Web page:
1. Register for a Gmail account if you don't have one already. You can have multiple Gmail accounts, and they're helpful for using various Google features like calendars and whatnot. You can sign up HERE. Send me your Gmail account somehow – FB message, email, etc.
  2. Create a backstory. There are two ways you can go about this; either by completing the Life Path Questionnaire, or not. If you have an idea for a backstory, that trumps the questionnaire every time; your creativity is always better than a menu item. If you use the questionnaire, I'll receive the answers. If you choose to write your own backstory, just send me the text of it and I'll review it (and probably want to work with you to tighten things up so they fit the setting of the campaign). Let me know when you've completed this, and…
  3. I'll add your Character to the Characters page! If you're writing your own backstory, I'll need:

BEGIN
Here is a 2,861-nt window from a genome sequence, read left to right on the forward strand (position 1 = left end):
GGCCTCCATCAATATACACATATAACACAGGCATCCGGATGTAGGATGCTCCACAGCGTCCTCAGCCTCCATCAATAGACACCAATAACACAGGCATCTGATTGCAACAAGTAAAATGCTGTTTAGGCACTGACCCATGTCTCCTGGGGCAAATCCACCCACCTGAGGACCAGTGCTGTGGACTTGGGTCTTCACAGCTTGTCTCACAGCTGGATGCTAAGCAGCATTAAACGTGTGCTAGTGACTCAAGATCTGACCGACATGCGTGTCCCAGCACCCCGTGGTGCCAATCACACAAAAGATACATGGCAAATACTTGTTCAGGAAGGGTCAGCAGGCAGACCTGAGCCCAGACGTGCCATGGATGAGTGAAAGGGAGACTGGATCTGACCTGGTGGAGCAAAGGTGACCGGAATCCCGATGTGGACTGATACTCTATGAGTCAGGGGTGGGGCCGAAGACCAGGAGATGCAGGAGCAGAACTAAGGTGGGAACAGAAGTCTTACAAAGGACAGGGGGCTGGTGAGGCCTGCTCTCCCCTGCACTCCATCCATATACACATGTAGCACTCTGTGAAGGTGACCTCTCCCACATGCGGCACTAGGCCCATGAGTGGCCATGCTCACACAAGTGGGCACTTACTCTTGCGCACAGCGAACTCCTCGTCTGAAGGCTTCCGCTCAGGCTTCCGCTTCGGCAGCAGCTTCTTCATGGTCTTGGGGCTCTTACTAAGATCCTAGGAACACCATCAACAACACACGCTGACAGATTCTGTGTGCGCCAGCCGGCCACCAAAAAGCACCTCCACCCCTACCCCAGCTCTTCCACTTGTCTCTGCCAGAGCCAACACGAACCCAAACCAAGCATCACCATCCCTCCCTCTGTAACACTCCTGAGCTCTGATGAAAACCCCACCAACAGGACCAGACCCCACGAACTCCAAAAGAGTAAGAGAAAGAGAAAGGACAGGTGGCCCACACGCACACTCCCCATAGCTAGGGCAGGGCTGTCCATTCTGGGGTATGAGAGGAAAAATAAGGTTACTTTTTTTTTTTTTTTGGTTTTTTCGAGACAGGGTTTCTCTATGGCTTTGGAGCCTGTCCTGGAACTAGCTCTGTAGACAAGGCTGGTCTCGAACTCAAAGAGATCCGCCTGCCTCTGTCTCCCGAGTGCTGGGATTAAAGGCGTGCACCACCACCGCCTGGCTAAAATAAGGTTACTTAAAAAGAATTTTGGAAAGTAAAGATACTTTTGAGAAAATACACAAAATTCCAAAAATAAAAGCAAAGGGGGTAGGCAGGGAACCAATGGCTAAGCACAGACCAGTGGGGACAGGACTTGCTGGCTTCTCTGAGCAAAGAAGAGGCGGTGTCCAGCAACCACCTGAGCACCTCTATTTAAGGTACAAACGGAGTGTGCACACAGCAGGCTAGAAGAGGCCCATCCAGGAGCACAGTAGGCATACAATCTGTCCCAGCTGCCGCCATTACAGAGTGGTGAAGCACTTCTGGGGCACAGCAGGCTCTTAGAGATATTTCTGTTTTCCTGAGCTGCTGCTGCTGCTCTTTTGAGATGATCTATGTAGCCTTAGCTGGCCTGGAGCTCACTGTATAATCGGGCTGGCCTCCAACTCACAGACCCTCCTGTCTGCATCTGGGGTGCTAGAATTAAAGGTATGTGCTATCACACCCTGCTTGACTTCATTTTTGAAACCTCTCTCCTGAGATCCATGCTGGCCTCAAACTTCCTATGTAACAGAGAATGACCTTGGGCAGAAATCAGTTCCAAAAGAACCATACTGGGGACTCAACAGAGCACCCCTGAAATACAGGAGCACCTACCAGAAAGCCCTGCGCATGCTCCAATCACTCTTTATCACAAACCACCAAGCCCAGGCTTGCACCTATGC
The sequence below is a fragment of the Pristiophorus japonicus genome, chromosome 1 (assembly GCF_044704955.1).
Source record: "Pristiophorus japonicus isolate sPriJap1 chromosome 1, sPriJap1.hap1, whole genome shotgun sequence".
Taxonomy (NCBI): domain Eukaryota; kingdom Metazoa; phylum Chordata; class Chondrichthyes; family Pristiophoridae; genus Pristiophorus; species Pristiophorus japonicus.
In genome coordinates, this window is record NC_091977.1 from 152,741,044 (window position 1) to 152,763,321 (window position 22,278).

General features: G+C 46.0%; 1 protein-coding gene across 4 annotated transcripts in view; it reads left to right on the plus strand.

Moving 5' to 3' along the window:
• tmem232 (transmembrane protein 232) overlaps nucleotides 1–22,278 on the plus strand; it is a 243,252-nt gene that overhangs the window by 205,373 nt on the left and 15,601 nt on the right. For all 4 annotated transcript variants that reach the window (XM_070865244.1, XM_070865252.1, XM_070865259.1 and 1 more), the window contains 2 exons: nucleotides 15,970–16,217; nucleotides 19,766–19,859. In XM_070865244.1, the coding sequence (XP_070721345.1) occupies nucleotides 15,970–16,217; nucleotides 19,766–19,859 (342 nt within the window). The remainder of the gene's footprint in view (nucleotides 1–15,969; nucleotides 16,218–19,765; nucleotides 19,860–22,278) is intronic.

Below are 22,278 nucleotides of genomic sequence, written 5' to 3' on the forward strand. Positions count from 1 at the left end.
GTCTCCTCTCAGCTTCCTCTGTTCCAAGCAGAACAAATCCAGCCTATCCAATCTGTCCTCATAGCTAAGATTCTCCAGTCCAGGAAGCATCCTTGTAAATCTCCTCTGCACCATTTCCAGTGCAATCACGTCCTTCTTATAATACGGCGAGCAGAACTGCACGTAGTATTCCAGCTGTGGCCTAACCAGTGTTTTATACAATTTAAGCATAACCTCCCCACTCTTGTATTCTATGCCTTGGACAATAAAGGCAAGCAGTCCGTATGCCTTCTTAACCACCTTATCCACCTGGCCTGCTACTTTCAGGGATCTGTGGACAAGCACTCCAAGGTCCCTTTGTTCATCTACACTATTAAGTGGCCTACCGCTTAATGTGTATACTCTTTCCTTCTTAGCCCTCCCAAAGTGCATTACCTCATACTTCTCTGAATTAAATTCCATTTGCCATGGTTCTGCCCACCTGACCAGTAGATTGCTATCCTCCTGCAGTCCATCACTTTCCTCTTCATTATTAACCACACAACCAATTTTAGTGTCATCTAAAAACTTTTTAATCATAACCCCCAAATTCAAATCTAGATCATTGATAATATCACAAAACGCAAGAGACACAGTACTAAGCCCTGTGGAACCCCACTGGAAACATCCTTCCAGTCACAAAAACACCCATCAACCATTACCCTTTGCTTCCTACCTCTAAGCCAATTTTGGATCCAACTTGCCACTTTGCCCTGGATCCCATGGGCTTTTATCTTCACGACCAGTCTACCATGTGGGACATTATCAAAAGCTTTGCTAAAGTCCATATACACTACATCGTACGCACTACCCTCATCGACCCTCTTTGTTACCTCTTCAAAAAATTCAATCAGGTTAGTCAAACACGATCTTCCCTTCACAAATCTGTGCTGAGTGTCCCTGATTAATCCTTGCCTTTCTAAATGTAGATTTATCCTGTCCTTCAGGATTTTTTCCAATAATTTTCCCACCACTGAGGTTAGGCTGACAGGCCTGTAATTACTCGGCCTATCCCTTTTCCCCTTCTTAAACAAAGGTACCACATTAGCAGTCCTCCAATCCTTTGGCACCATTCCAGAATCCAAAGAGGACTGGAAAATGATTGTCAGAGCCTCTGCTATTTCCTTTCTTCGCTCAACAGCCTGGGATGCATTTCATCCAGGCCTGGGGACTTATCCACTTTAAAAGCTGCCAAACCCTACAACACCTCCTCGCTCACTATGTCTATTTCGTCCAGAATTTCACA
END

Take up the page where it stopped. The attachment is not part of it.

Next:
• Your Character's Name
    • A Quick Description – please add the [adjective][noun] who [verbs] description
    • Any details of the backstory you'd like included.
  4. From there on, it's creating a character using the rules (including the House Rules, which you can find here), or working with me to define your concept, and I'll handle the numbers. Pathfinder is (admittedly) an extremely complex system , especially for newcomers, but the rules should be secondary to the imaginative experience for everyone.
  5.  Draw your character, or something that they value or represents them. I know this sounds weird, especially for folks who are self-conscious about their art skills, but it's incredibly useful. You'll probably discover things about your character that you never knew, because you're using a visual language to describe them.

Welcome to our new Campaign! This first post will include a number of links and materials designed to get you ready to play. If you've never played a tabletop RPG before, there are any number of introductions, but here is a  short description, courtesy of Wikipedia: